I awoke to the news of the Jay Bruce trade’s initial iteration, one that included Brandon Nimmo, a prospect on whom the industry is, at best, lukewarm. The new version of the deal is headlined by Dilson Herrera who, because of the number of plate appearances he’s recorded in the big leagues, is technically not a prospect anymore. But he played in this month’s Futures Game and has spent all of 2016 in the minors and writing one more scouting report after this trade deadline won’t bring me any closer to insanity than I’ve already come, so let’s talk about Dilson Herrera.
Herrera signed as an international free agent out of Colombia with Pittsburgh back in 2010. He received a $220,000 bonus. In 2013, he played in his first Futures Game before becoming part of the Marlon Byrd waiver deal later that August. Herrera reached the big leagues at age 20 and has had brief stints with the Mets during each of the past two seasons.
Herrera is a fringe-average runner (timed around 4.33 to 4.35 from home to first) and will probably continue to thicken up into his prime. He’s explosive, though, and I think what speed and range he loses as he ages will be counterbalanced by better, more refined feel for the position. He should play at least an average second base at maturity if he isn’t doing that already.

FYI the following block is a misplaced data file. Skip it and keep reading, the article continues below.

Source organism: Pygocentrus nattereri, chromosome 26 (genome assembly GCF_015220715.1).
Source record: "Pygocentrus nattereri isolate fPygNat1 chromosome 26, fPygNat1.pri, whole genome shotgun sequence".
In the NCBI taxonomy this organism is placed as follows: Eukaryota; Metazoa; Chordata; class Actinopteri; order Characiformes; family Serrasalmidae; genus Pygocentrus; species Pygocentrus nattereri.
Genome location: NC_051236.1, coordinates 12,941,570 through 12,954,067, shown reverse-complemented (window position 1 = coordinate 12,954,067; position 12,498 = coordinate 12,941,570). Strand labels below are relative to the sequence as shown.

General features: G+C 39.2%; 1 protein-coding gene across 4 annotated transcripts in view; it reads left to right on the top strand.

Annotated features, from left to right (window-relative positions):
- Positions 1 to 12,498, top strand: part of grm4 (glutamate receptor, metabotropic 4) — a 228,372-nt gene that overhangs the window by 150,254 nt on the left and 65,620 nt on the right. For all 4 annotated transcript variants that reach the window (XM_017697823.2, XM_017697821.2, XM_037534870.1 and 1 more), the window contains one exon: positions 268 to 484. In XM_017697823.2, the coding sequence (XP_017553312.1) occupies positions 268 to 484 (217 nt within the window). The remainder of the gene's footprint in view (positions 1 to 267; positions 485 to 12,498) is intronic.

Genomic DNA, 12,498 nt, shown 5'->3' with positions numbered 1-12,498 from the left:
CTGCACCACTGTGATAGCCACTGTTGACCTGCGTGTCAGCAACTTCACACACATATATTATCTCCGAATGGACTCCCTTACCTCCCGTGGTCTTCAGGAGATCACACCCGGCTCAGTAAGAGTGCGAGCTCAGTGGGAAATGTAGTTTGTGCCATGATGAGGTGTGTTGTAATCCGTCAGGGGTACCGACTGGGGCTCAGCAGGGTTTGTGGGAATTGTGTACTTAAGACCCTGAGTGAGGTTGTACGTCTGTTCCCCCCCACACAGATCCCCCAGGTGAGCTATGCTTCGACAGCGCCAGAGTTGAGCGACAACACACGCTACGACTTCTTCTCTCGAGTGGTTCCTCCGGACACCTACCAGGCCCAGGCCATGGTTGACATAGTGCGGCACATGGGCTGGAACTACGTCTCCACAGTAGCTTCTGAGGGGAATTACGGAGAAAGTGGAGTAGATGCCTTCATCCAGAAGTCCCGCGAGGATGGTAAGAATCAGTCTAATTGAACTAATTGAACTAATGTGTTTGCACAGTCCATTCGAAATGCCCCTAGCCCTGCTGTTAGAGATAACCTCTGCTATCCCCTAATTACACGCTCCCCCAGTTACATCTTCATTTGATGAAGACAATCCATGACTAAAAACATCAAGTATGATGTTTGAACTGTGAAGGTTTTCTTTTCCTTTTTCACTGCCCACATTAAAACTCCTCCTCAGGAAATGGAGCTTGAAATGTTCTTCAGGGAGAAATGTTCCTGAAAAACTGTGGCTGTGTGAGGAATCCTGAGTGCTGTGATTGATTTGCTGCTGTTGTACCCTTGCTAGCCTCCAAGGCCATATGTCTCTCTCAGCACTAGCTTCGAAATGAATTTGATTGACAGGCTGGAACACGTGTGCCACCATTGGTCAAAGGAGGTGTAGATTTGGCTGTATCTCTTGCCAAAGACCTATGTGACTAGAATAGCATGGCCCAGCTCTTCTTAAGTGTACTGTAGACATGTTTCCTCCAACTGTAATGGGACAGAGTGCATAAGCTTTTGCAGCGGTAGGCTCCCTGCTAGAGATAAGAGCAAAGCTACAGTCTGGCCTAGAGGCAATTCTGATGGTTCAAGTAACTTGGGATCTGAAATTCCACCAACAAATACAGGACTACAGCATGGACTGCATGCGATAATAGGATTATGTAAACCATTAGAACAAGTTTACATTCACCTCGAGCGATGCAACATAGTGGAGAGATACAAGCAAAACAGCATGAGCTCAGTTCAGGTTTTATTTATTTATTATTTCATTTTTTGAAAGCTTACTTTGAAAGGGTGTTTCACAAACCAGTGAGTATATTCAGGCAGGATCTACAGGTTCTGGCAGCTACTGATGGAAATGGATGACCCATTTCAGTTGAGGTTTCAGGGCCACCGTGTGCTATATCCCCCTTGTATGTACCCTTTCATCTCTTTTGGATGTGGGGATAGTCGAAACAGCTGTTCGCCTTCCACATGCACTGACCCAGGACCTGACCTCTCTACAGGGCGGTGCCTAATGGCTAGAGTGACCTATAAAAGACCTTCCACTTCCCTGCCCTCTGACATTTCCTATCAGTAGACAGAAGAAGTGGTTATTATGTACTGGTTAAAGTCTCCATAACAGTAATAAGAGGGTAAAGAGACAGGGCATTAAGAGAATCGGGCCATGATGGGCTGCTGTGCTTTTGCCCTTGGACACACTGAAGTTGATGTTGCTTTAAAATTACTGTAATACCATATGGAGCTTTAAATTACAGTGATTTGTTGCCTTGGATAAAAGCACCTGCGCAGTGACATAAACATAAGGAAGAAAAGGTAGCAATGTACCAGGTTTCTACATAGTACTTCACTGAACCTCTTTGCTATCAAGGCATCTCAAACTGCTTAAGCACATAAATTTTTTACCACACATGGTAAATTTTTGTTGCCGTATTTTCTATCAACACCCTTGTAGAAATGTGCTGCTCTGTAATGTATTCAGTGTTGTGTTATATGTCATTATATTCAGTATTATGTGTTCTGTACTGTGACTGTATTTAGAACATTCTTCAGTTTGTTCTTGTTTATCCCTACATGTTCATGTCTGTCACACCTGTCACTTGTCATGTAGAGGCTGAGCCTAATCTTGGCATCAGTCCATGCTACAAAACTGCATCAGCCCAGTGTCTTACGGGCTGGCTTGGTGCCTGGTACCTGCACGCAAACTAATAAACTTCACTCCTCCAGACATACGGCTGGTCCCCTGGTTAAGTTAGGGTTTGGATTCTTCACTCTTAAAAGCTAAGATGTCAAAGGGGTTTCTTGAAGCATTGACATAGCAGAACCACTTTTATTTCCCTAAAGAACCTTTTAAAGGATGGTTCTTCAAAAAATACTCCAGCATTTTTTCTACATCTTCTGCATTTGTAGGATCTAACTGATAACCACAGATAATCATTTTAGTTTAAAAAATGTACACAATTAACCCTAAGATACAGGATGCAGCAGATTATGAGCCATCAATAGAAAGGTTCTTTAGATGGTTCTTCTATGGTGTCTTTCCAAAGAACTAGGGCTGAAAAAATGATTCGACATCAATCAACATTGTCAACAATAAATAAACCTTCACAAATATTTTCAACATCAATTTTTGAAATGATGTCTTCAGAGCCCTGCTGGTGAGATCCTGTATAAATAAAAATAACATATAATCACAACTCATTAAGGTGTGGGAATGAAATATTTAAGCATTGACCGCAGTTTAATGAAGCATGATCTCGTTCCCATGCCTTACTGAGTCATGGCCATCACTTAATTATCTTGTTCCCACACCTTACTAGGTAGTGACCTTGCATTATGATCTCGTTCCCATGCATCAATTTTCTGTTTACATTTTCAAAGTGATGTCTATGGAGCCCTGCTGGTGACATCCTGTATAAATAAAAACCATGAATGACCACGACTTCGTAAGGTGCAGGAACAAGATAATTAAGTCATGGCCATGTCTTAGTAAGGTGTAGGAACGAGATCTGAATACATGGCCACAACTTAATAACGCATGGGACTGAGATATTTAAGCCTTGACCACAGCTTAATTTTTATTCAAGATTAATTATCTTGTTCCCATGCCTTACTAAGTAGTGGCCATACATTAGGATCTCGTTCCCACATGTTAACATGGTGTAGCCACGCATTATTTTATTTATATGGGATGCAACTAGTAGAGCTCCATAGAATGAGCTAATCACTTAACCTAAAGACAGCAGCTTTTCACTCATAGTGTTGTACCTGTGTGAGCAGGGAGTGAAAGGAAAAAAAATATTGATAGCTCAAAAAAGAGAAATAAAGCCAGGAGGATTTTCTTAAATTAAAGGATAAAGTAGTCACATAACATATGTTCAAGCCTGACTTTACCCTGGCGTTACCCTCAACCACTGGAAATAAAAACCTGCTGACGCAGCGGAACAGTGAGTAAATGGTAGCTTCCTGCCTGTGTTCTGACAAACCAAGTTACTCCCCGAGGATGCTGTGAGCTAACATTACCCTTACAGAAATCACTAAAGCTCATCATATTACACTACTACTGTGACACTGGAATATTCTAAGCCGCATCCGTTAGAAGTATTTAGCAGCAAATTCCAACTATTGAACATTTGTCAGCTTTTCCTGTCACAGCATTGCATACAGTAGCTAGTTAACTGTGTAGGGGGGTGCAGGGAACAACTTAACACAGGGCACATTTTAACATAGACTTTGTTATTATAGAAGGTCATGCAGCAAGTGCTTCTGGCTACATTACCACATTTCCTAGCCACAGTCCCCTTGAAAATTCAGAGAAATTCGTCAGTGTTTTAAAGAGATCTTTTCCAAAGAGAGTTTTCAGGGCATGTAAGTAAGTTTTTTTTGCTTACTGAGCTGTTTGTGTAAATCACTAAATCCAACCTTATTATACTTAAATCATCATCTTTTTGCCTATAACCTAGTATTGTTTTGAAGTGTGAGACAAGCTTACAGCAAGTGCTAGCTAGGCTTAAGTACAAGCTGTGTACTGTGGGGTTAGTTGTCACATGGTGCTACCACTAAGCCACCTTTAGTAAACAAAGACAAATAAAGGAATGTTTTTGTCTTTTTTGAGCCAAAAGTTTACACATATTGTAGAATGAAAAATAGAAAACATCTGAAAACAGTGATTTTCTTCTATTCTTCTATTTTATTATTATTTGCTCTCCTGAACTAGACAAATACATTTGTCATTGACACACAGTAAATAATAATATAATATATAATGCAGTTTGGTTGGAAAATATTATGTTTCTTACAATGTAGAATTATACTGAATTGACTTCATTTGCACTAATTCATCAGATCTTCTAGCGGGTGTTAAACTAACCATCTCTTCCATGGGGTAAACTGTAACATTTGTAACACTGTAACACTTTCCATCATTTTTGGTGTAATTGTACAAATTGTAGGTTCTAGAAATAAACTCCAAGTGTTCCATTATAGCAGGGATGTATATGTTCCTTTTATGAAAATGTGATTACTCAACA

Herrera has plus bat speed but loads his hands high. His swing can get a little long as a result, but his minimalist footwork helps keep his overall approach simple and compact. He has pull-only power (at least as far as home runs are concerned) and average raw power, but is capable of spraying line drives all over the field. He tracks well but has limited bat control and can’t drive balls in all parts of the strike zone. I think he’s a 50 hit/50 power guy, which doesn’t sound exciting, but remember that we’re talking about an up-the-middle defender. I think the Reds netted a solid-average regular.
The Reds also acquired LHP prospect Max Wotell, a projectable lefty with breaking-ball feel and good arm acceleration. Wotell’s delivery is Bootsy Collins-level funky, baby.
It’s hard for long, low arm actions like this to play against opposite-handed hitters without a viable changeup in the repertoire, so there’s a chance Wotell ends up as a lefty-killing reliever and nothing more, but velo (he’s been up to 94), projection and breaking-ball feel are really all you can ask for from a teenage arm.
Eric Longenhagen is from Catasauqua, PA and currently lives in Tempe, AZ. He spent four years working for the Phillies Triple-A affiliate, two with Baseball Info Solutions and two contributing to prospect coverage at ESPN.com. Previous work can also be found at Sports On Earth, CrashburnAlley and Prospect Insider.